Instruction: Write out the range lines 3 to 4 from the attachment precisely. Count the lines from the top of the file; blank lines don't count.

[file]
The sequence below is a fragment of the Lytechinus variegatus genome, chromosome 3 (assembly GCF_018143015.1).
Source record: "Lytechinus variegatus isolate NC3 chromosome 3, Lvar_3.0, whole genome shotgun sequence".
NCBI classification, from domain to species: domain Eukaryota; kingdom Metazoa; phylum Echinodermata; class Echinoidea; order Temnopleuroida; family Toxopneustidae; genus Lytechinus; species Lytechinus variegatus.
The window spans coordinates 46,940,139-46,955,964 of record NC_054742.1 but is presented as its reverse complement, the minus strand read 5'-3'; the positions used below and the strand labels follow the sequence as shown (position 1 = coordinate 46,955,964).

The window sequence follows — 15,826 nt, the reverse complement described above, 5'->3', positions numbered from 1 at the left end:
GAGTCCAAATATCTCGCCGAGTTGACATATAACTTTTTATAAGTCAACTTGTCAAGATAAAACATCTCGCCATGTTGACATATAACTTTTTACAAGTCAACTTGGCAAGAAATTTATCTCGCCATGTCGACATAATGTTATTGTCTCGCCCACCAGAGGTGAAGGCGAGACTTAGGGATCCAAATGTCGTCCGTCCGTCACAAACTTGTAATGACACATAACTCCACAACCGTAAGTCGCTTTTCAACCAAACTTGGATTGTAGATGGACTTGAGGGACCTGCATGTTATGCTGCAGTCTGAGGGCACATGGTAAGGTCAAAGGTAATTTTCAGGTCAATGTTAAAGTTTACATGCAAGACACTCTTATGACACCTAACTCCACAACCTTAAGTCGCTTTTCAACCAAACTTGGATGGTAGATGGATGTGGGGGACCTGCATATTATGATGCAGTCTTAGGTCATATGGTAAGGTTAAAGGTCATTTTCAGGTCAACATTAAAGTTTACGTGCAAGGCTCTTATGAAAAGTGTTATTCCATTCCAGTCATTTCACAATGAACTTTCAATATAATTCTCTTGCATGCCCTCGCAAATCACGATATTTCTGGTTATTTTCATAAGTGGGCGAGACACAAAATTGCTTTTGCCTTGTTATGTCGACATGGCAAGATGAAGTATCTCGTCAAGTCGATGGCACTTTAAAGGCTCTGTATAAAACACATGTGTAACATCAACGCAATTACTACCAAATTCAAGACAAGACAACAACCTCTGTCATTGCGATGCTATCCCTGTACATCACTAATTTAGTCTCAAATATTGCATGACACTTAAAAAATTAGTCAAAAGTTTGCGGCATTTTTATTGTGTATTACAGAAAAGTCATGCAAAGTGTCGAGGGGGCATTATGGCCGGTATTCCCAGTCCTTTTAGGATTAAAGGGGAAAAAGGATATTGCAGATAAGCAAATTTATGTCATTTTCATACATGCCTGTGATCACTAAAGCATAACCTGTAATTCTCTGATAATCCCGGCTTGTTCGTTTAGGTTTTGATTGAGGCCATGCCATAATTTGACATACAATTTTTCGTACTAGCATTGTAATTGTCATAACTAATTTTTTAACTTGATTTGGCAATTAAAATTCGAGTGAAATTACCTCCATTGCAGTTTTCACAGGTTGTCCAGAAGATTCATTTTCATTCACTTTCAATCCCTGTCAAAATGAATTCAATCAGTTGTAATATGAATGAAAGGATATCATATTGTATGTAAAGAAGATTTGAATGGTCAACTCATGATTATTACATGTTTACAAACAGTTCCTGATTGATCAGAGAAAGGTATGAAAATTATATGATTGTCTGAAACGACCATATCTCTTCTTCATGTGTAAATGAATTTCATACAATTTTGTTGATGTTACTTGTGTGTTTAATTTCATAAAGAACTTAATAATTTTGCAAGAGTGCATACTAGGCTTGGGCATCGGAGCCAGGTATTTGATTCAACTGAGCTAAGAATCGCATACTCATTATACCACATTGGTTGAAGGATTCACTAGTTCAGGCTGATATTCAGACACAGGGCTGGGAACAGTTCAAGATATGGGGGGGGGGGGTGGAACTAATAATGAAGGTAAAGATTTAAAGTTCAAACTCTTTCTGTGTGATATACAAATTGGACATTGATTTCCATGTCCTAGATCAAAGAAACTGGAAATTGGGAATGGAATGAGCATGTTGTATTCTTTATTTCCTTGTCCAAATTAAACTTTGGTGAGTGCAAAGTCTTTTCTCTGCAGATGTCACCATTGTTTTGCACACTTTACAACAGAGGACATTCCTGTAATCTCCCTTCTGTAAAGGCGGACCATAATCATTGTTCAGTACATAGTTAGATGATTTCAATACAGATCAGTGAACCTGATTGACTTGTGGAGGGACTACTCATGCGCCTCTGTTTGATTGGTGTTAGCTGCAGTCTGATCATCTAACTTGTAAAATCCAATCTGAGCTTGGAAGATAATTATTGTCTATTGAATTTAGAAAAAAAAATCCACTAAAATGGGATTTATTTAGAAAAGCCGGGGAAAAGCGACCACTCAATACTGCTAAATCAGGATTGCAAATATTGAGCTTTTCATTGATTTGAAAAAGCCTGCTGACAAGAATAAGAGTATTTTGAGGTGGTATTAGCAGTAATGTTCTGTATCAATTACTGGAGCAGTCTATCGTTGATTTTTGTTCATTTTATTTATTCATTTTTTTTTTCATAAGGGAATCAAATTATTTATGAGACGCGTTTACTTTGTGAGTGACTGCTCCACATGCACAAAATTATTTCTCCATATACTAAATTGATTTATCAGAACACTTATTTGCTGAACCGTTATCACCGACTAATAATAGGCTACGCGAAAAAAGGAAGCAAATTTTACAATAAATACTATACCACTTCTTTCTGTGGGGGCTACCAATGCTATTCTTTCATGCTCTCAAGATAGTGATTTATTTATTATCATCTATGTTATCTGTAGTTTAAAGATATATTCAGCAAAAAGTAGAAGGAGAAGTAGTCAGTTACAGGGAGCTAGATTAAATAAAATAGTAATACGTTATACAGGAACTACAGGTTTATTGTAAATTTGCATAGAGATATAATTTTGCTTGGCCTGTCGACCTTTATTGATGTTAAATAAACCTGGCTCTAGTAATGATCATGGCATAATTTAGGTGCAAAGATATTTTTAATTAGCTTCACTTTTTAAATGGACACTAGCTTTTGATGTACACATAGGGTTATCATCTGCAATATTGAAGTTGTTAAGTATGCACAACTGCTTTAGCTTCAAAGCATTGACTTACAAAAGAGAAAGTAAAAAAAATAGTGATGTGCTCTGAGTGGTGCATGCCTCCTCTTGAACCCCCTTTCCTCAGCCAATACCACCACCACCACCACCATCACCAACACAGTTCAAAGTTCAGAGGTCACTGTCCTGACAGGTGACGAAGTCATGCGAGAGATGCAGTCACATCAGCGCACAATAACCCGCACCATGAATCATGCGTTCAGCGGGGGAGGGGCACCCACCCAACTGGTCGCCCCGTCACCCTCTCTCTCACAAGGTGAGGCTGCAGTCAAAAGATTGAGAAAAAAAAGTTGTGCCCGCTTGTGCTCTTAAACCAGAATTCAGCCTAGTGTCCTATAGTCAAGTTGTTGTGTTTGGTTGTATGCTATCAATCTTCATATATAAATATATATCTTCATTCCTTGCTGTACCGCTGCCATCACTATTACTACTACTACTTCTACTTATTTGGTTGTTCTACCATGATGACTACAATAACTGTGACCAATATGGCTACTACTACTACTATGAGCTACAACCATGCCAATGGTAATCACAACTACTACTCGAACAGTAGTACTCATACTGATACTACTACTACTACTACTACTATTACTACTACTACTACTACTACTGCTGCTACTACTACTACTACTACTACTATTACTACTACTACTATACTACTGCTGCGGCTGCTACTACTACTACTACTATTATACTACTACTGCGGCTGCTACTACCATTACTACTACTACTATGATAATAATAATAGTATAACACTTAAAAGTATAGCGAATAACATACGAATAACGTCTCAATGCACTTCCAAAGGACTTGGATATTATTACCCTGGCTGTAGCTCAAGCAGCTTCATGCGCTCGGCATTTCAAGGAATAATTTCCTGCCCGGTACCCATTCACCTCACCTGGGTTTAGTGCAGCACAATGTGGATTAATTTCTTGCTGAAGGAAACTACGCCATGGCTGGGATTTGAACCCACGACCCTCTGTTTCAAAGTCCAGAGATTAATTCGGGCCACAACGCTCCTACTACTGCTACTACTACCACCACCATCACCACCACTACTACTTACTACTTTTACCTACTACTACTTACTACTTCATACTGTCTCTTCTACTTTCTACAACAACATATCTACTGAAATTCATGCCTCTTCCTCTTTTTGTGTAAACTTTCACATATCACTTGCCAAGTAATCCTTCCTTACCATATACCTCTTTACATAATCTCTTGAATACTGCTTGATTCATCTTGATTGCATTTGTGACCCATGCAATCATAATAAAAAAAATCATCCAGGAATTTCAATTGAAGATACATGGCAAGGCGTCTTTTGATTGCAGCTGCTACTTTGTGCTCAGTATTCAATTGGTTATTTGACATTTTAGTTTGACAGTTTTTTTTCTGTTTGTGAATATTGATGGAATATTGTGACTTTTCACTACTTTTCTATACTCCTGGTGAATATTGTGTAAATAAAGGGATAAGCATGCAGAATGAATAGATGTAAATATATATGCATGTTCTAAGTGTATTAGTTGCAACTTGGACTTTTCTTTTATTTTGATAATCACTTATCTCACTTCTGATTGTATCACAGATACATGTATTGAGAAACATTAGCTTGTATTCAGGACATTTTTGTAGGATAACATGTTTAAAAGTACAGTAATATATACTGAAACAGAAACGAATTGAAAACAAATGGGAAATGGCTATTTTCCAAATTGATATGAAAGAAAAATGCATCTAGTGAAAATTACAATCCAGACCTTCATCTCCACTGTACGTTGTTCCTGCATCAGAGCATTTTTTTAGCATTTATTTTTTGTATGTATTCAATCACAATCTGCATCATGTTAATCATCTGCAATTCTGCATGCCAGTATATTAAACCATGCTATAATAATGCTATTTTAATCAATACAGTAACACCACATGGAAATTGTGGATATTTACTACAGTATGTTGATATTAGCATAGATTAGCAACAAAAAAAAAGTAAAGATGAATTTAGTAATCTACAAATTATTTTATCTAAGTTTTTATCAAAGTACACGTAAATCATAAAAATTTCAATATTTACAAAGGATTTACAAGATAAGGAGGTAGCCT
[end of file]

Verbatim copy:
NCBI classification, from domain to species: domain Eukaryota; kingdom Metazoa; phylum Echinodermata; class Echinoidea; order Temnopleuroida; family Toxopneustidae; genus Lytechinus; species Lytechinus variegatus.
The window spans coordinates 46,940,139-46,955,964 of record NC_054742.1 but is presented as its reverse complement, the minus strand read 5'-3'; the positions used below and the strand labels follow the sequence as shown (position 1 = coordinate 46,955,964).